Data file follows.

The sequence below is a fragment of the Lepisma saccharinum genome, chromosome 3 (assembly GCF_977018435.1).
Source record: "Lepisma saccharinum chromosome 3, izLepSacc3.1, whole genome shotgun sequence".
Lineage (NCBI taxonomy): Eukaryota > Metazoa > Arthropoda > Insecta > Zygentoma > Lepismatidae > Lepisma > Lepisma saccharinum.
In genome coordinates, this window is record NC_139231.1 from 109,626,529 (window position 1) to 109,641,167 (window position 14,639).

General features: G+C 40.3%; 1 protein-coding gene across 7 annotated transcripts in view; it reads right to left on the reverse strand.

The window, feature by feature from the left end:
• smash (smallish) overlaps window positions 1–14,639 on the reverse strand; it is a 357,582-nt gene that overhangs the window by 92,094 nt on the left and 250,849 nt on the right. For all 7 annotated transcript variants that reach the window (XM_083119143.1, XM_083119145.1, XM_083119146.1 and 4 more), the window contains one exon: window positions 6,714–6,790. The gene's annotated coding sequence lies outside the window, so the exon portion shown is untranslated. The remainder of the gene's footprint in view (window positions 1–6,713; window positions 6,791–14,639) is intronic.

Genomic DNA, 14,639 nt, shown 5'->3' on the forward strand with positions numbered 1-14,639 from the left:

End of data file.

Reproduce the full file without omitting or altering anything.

The sequence below is a fragment of the Lepisma saccharinum genome, chromosome 3 (assembly GCF_977018435.1).
Source record: "Lepisma saccharinum chromosome 3, izLepSacc3.1, whole genome shotgun sequence".
Lineage (NCBI taxonomy): Eukaryota > Metazoa > Arthropoda > Insecta > Zygentoma > Lepismatidae > Lepisma > Lepisma saccharinum.
In genome coordinates, this window is record NC_139231.1 from 109,626,529 (window position 1) to 109,641,167 (window position 14,639).

General features: G+C 40.3%; 1 protein-coding gene across 7 annotated transcripts in view; it reads right to left on the reverse strand.

The window, feature by feature from the left end:
• smash (smallish) overlaps window positions 1–14,639 on the reverse strand; it is a 357,582-nt gene that overhangs the window by 92,094 nt on the left and 250,849 nt on the right. For all 7 annotated transcript variants that reach the window (XM_083119143.1, XM_083119145.1, XM_083119146.1 and 4 more), the window contains one exon: window positions 6,714–6,790. The gene's annotated coding sequence lies outside the window, so the exon portion shown is untranslated. The remainder of the gene's footprint in view (window positions 1–6,713; window positions 6,791–14,639) is intronic.

Genomic DNA, 14,639 nt, shown 5'->3' on the forward strand with positions numbered 1-14,639 from the left: